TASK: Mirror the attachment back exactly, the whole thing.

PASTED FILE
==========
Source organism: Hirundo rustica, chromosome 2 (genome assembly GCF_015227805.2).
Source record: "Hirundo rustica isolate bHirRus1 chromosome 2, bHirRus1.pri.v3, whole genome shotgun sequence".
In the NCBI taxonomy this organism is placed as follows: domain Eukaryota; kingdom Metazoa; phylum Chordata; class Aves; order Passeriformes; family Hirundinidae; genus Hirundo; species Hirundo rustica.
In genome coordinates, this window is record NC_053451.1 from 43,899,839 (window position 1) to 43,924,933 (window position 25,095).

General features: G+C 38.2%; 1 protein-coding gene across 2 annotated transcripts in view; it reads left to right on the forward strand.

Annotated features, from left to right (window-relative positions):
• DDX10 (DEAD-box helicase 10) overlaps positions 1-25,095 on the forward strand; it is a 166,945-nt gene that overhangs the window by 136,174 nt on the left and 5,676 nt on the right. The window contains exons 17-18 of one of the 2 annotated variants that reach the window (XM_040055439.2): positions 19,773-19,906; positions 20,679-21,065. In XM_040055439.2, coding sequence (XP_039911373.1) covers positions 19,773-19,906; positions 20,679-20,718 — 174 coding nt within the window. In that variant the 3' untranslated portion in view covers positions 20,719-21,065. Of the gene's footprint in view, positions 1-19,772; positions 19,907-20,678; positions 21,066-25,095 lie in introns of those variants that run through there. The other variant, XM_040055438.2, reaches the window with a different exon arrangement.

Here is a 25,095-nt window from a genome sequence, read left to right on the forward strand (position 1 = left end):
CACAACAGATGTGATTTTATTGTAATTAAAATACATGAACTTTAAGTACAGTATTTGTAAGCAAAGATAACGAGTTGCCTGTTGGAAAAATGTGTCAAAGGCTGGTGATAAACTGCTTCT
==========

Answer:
Source organism: Hirundo rustica, chromosome 2 (genome assembly GCF_015227805.2).
Source record: "Hirundo rustica isolate bHirRus1 chromosome 2, bHirRus1.pri.v3, whole genome shotgun sequence".
In the NCBI taxonomy this organism is placed as follows: domain Eukaryota; kingdom Metazoa; phylum Chordata; class Aves; order Passeriformes; family Hirundinidae; genus Hirundo; species Hirundo rustica.
In genome coordinates, this window is record NC_053451.1 from 43,899,839 (window position 1) to 43,924,933 (window position 25,095).

General features: G+C 38.2%; 1 protein-coding gene across 2 annotated transcripts in view; it reads left to right on the forward strand.

Annotated features, from left to right (window-relative positions):
• DDX10 (DEAD-box helicase 10) overlaps positions 1-25,095 on the forward strand; it is a 166,945-nt gene that overhangs the window by 136,174 nt on the left and 5,676 nt on the right. The window contains exons 17-18 of one of the 2 annotated variants that reach the window (XM_040055439.2): positions 19,773-19,906; positions 20,679-21,065. In XM_040055439.2, coding sequence (XP_039911373.1) covers positions 19,773-19,906; positions 20,679-20,718 — 174 coding nt within the window. In that variant the 3' untranslated portion in view covers positions 20,719-21,065. Of the gene's footprint in view, positions 1-19,772; positions 19,907-20,678; positions 21,066-25,095 lie in introns of those variants that run through there. The other variant, XM_040055438.2, reaches the window with a different exon arrangement.

Here is a 25,095-nt window from a genome sequence, read left to right on the forward strand (position 1 = left end):
CACAACAGATGTGATTTTATTGTAATTAAAATACATGAACTTTAAGTACAGTATTTGTAAGCAAAGATAACGAGTTGCCTGTTGGAAAAATGTGTCAAAGGCTGGTGATAAACTGCTTCT